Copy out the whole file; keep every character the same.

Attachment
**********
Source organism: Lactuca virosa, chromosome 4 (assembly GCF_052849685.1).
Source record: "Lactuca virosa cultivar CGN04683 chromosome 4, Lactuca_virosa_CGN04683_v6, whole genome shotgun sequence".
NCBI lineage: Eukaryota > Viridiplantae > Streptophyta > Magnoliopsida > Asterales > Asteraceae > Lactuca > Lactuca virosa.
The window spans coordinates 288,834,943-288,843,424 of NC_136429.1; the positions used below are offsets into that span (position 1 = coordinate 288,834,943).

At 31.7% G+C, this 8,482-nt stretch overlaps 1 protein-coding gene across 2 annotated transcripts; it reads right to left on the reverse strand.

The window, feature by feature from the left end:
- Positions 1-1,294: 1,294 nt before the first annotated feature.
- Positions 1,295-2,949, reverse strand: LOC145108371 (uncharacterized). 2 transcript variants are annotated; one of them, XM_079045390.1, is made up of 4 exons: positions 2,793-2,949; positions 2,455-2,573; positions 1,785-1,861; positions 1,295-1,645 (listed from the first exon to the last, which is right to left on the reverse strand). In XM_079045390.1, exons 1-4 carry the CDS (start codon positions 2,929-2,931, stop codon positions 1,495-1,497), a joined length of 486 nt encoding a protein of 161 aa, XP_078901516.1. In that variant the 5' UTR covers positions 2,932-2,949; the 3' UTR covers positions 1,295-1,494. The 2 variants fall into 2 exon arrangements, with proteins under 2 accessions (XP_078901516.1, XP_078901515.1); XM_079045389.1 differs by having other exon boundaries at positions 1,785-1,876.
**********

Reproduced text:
Source organism: Lactuca virosa, chromosome 4 (assembly GCF_052849685.1).
Source record: "Lactuca virosa cultivar CGN04683 chromosome 4, Lactuca_virosa_CGN04683_v6, whole genome shotgun sequence".
NCBI lineage: Eukaryota > Viridiplantae > Streptophyta > Magnoliopsida > Asterales > Asteraceae > Lactuca > Lactuca virosa.
The window spans coordinates 288,834,943-288,843,424 of NC_136429.1; the positions used below are offsets into that span (position 1 = coordinate 288,834,943).

At 31.7% G+C, this 8,482-nt stretch overlaps 1 protein-coding gene across 2 annotated transcripts; it reads right to left on the reverse strand.

The window, feature by feature from the left end:
- Positions 1-1,294: 1,294 nt before the first annotated feature.
- Positions 1,295-2,949, reverse strand: LOC145108371 (uncharacterized). 2 transcript variants are annotated; one of them, XM_079045390.1, is made up of 4 exons: positions 2,793-2,949; positions 2,455-2,573; positions 1,785-1,861; positions 1,295-1,645 (listed from the first exon to the last, which is right to left on the reverse strand). In XM_079045390.1, exons 1-4 carry the CDS (start codon positions 2,929-2,931, stop codon positions 1,495-1,497), a joined length of 486 nt encoding a protein of 161 aa, XP_078901516.1. In that variant the 5' UTR covers positions 2,932-2,949; the 3' UTR covers positions 1,295-1,494. The 2 variants fall into 2 exon arrangements, with proteins under 2 accessions (XP_078901516.1, XP_078901515.1); XM_079045389.1 differs by having other exon boundaries at positions 1,785-1,876.